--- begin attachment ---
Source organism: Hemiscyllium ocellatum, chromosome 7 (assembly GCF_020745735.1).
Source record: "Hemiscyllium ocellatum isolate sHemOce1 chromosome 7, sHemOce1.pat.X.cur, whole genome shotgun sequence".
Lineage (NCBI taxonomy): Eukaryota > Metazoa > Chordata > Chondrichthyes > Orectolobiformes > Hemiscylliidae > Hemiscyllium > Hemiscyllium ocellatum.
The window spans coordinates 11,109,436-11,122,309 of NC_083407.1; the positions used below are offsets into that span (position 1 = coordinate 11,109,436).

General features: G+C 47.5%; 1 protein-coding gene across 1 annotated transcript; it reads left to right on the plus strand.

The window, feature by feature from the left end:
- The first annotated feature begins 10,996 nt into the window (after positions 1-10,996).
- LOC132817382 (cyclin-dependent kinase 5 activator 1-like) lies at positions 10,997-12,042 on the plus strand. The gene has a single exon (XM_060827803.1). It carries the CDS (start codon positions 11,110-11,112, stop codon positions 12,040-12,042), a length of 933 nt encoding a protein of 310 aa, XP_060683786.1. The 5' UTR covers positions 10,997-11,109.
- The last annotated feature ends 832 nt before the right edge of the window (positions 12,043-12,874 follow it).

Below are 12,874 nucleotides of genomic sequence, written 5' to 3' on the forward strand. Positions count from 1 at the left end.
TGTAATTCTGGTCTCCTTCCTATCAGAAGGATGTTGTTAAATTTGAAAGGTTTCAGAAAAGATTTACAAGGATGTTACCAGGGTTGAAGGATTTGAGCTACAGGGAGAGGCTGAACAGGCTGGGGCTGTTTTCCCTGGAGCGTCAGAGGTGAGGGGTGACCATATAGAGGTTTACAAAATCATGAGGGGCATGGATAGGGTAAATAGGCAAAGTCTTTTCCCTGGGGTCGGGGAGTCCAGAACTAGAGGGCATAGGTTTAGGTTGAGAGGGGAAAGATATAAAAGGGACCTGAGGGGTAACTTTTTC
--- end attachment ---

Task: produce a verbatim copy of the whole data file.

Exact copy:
Source organism: Hemiscyllium ocellatum, chromosome 7 (assembly GCF_020745735.1).
Source record: "Hemiscyllium ocellatum isolate sHemOce1 chromosome 7, sHemOce1.pat.X.cur, whole genome shotgun sequence".
Lineage (NCBI taxonomy): Eukaryota > Metazoa > Chordata > Chondrichthyes > Orectolobiformes > Hemiscylliidae > Hemiscyllium > Hemiscyllium ocellatum.
The window spans coordinates 11,109,436-11,122,309 of NC_083407.1; the positions used below are offsets into that span (position 1 = coordinate 11,109,436).

General features: G+C 47.5%; 1 protein-coding gene across 1 annotated transcript; it reads left to right on the plus strand.

The window, feature by feature from the left end:
- The first annotated feature begins 10,996 nt into the window (after positions 1-10,996).
- LOC132817382 (cyclin-dependent kinase 5 activator 1-like) lies at positions 10,997-12,042 on the plus strand. The gene has a single exon (XM_060827803.1). It carries the CDS (start codon positions 11,110-11,112, stop codon positions 12,040-12,042), a length of 933 nt encoding a protein of 310 aa, XP_060683786.1. The 5' UTR covers positions 10,997-11,109.
- The last annotated feature ends 832 nt before the right edge of the window (positions 12,043-12,874 follow it).

Below are 12,874 nucleotides of genomic sequence, written 5' to 3' on the forward strand. Positions count from 1 at the left end.
TGTAATTCTGGTCTCCTTCCTATCAGAAGGATGTTGTTAAATTTGAAAGGTTTCAGAAAAGATTTACAAGGATGTTACCAGGGTTGAAGGATTTGAGCTACAGGGAGAGGCTGAACAGGCTGGGGCTGTTTTCCCTGGAGCGTCAGAGGTGAGGGGTGACCATATAGAGGTTTACAAAATCATGAGGGGCATGGATAGGGTAAATAGGCAAAGTCTTTTCCCTGGGGTCGGGGAGTCCAGAACTAGAGGGCATAGGTTTAGGTTGAGAGGGGAAAGATATAAAAGGGACCTGAGGGGTAACTTTTTC